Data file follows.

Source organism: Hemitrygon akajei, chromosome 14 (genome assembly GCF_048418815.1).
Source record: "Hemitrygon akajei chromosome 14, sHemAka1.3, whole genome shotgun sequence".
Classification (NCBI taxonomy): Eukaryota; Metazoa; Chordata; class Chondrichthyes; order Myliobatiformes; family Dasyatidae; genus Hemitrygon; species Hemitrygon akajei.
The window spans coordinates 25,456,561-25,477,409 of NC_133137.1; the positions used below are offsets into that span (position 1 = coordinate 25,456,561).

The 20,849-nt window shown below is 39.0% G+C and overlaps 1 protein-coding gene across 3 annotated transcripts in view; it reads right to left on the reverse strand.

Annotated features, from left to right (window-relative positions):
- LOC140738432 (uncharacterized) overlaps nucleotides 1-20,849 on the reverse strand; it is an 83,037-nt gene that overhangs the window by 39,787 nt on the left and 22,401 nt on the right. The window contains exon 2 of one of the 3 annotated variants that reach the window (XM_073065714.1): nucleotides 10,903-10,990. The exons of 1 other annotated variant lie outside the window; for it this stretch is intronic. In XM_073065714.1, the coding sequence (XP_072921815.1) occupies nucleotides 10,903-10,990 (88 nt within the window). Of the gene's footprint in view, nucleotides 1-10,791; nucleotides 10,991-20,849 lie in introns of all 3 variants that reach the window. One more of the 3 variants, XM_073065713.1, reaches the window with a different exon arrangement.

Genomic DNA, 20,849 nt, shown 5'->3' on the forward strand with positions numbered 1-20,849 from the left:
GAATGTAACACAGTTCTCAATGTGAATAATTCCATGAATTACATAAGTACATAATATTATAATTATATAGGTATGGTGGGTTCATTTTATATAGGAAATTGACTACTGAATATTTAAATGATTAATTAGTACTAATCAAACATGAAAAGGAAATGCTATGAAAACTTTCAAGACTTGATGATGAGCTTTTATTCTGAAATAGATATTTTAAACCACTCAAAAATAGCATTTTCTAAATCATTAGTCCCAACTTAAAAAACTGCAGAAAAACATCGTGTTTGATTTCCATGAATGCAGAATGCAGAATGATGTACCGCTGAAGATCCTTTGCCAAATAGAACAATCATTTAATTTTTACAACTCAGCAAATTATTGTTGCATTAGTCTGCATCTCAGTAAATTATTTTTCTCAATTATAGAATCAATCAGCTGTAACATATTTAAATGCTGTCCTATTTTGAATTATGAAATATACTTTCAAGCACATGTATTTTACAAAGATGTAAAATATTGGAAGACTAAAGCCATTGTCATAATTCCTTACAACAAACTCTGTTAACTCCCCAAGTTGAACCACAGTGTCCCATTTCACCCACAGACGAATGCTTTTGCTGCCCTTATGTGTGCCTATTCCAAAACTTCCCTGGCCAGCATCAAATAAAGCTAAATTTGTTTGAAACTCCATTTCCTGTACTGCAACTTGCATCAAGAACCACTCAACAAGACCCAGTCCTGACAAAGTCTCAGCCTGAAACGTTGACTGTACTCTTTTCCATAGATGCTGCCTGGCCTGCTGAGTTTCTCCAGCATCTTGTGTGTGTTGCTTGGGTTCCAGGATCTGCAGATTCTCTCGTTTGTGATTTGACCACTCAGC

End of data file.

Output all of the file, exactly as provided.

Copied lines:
Source organism: Hemitrygon akajei, chromosome 14 (genome assembly GCF_048418815.1).
Source record: "Hemitrygon akajei chromosome 14, sHemAka1.3, whole genome shotgun sequence".
Classification (NCBI taxonomy): Eukaryota; Metazoa; Chordata; class Chondrichthyes; order Myliobatiformes; family Dasyatidae; genus Hemitrygon; species Hemitrygon akajei.
The window spans coordinates 25,456,561-25,477,409 of NC_133137.1; the positions used below are offsets into that span (position 1 = coordinate 25,456,561).

The 20,849-nt window shown below is 39.0% G+C and overlaps 1 protein-coding gene across 3 annotated transcripts in view; it reads right to left on the reverse strand.

Annotated features, from left to right (window-relative positions):
- LOC140738432 (uncharacterized) overlaps nucleotides 1-20,849 on the reverse strand; it is an 83,037-nt gene that overhangs the window by 39,787 nt on the left and 22,401 nt on the right. The window contains exon 2 of one of the 3 annotated variants that reach the window (XM_073065714.1): nucleotides 10,903-10,990. The exons of 1 other annotated variant lie outside the window; for it this stretch is intronic. In XM_073065714.1, the coding sequence (XP_072921815.1) occupies nucleotides 10,903-10,990 (88 nt within the window). Of the gene's footprint in view, nucleotides 1-10,791; nucleotides 10,991-20,849 lie in introns of all 3 variants that reach the window. One more of the 3 variants, XM_073065713.1, reaches the window with a different exon arrangement.

Genomic DNA, 20,849 nt, shown 5'->3' on the forward strand with positions numbered 1-20,849 from the left:
GAATGTAACACAGTTCTCAATGTGAATAATTCCATGAATTACATAAGTACATAATATTATAATTATATAGGTATGGTGGGTTCATTTTATATAGGAAATTGACTACTGAATATTTAAATGATTAATTAGTACTAATCAAACATGAAAAGGAAATGCTATGAAAACTTTCAAGACTTGATGATGAGCTTTTATTCTGAAATAGATATTTTAAACCACTCAAAAATAGCATTTTCTAAATCATTAGTCCCAACTTAAAAAACTGCAGAAAAACATCGTGTTTGATTTCCATGAATGCAGAATGCAGAATGATGTACCGCTGAAGATCCTTTGCCAAATAGAACAATCATTTAATTTTTACAACTCAGCAAATTATTGTTGCATTAGTCTGCATCTCAGTAAATTATTTTTCTCAATTATAGAATCAATCAGCTGTAACATATTTAAATGCTGTCCTATTTTGAATTATGAAATATACTTTCAAGCACATGTATTTTACAAAGATGTAAAATATTGGAAGACTAAAGCCATTGTCATAATTCCTTACAACAAACTCTGTTAACTCCCCAAGTTGAACCACAGTGTCCCATTTCACCCACAGACGAATGCTTTTGCTGCCCTTATGTGTGCCTATTCCAAAACTTCCCTGGCCAGCATCAAATAAAGCTAAATTTGTTTGAAACTCCATTTCCTGTACTGCAACTTGCATCAAGAACCACTCAACAAGACCCAGTCCTGACAAAGTCTCAGCCTGAAACGTTGACTGTACTCTTTTCCATAGATGCTGCCTGGCCTGCTGAGTTTCTCCAGCATCTTGTGTGTGTTGCTTGGGTTCCAGGATCTGCAGATTCTCTCGTTTGTGATTTGACCACTCAGC